My concerns are for the businesses that are on the big end of medium. They may have IT systems that are custom-built, can't be readily remedied, can't be readily replaced, and they've run out of time.
Other concerns are for really large government organisations. They assure us that they are going to be Y2K compliant in time, but it is much harder for them. Unfortunately they are mostly welfare-related, and if they do fail then the people affected won't have much in the way of spare resources to tide them over. Another part of this picture is hospitals - they are out at the far end of the various Health Departments, and most of the individual public hospitals I worry about.
That is not to say anything disastrous will happen. I think most of the remediation efforts will work well - notably because a lot of things which have been overlooked have already shown up on other critical dates, and pointed to where the oversights were.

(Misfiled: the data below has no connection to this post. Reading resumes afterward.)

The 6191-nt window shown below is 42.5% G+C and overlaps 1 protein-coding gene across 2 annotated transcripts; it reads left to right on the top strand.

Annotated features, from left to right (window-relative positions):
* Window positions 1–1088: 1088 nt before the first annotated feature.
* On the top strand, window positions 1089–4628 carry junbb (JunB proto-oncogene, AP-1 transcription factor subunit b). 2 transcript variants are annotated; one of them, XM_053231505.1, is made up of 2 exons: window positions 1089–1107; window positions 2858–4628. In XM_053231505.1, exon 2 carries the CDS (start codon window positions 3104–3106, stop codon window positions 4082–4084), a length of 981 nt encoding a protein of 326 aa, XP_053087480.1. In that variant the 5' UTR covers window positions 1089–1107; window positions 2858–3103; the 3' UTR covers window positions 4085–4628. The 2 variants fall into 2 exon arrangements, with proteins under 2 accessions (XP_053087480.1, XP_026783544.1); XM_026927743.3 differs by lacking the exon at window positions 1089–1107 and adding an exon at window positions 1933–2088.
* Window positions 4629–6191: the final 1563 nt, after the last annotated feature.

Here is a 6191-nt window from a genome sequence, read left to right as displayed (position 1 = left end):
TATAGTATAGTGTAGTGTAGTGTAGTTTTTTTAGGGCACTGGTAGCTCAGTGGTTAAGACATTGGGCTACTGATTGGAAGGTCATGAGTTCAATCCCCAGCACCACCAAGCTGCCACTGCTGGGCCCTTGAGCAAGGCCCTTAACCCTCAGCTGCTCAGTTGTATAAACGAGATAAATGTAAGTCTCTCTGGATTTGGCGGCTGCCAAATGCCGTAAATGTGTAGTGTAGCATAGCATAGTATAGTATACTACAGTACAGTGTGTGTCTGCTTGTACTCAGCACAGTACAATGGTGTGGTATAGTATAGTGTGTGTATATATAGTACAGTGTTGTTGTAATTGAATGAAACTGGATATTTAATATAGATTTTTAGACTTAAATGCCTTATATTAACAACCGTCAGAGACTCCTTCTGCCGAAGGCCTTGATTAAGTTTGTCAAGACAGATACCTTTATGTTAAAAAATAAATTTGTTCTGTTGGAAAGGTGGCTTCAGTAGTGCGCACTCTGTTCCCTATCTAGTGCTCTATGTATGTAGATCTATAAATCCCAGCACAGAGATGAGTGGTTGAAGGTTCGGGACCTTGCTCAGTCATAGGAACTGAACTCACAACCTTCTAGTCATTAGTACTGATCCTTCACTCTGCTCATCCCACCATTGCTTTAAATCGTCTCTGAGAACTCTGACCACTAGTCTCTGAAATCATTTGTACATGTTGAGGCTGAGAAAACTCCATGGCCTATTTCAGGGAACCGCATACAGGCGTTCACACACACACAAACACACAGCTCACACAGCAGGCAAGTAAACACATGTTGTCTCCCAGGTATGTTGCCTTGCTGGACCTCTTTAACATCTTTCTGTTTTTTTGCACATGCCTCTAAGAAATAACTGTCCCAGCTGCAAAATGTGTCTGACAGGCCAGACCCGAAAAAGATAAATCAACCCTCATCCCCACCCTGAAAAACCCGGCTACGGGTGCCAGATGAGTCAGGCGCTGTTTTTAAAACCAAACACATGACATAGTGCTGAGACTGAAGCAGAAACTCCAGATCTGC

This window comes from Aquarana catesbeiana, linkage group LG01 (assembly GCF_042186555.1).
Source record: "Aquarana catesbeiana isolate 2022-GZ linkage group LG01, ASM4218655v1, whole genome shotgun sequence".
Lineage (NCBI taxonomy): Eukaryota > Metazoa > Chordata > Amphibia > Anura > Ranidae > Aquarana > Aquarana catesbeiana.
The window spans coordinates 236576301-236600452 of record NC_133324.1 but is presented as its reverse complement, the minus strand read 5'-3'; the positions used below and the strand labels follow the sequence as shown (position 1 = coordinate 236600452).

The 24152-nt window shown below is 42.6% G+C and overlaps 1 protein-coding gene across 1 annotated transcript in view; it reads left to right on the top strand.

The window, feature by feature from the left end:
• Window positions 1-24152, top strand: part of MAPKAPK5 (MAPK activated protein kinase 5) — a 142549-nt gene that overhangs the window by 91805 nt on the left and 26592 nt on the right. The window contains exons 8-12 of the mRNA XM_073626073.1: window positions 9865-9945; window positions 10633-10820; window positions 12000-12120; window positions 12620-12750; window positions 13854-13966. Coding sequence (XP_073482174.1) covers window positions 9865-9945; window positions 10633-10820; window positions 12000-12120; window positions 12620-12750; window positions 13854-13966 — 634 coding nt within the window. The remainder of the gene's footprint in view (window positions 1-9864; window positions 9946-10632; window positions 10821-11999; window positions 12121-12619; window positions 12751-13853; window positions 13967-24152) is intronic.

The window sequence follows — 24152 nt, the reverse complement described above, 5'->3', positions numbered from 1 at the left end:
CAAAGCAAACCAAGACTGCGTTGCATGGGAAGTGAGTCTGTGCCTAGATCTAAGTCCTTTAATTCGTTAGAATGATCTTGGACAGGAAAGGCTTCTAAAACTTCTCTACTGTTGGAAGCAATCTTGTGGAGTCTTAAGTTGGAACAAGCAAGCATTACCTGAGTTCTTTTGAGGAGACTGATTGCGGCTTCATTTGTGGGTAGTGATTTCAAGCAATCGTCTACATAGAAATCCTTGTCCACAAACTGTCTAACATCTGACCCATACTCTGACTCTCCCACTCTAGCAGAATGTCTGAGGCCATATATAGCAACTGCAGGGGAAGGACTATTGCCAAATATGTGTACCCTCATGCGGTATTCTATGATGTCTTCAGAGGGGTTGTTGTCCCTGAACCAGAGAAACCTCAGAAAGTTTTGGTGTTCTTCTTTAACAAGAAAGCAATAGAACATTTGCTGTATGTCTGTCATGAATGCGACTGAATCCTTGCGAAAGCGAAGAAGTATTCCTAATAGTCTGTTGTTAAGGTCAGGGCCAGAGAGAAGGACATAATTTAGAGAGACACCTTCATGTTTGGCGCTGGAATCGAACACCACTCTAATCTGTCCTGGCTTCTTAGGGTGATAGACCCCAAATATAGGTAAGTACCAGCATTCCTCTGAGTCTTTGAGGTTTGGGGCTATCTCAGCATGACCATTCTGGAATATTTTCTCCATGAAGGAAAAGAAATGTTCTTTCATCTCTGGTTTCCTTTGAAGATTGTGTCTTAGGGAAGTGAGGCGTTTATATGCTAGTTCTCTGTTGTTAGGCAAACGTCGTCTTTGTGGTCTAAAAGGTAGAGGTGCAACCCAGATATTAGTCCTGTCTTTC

Of course we haven't found it all, but I think we've found enough so that we will be able to fix whatever we've overlooked quickly enough to forestall total disaster (I say we generically - my organisation is in good shape). Thank heaven for the three-day New Year weekend - no holiday for many of us.
My one remaining major concern is not for 1/1/2000, but for the months following. No-one can predict how many businesses will fail, how many of our international trading partners will have major problems, and what the effects of all that will be. I personally believe that for us the major effect, if any, will be economic (recession or depression). In other words, when it's all over, it ain't all over yet, folks.
That said, a little insurance never hurt. If you think there were a lot of "thinks" and "shoulds" and "mights" in my opinion, you're right. I will be able to ride out two to four weeks if I have to (two for water, more for food), and beyond that I could (and will have the resources to) bug out to the family farm if neccessary.
-- Don Armstrong (email@example.com), July 06, 1999.